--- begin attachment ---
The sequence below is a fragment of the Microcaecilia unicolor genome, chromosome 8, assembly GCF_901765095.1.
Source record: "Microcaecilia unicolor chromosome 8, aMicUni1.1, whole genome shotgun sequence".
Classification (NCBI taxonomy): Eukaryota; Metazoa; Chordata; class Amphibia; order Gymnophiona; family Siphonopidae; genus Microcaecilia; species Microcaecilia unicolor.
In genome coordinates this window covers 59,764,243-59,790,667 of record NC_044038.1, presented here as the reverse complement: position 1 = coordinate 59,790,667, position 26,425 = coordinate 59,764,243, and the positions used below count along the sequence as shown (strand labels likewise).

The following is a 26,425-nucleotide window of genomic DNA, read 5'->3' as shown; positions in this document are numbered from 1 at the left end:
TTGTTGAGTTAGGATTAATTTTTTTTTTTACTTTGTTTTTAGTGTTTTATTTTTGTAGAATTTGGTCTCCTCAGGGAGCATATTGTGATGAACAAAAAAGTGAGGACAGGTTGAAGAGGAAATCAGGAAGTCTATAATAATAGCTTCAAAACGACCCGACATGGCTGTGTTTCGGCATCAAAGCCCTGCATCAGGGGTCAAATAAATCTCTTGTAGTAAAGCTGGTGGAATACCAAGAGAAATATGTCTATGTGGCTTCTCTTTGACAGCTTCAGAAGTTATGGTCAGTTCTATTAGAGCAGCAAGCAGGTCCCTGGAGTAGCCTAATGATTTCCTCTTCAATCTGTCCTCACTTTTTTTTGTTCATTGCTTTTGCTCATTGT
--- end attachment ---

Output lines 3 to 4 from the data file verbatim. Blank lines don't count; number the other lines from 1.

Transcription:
Classification (NCBI taxonomy): Eukaryota; Metazoa; Chordata; class Amphibia; order Gymnophiona; family Siphonopidae; genus Microcaecilia; species Microcaecilia unicolor.
In genome coordinates this window covers 59,764,243-59,790,667 of record NC_044038.1, presented here as the reverse complement: position 1 = coordinate 59,790,667, position 26,425 = coordinate 59,764,243, and the positions used below count along the sequence as shown (strand labels likewise).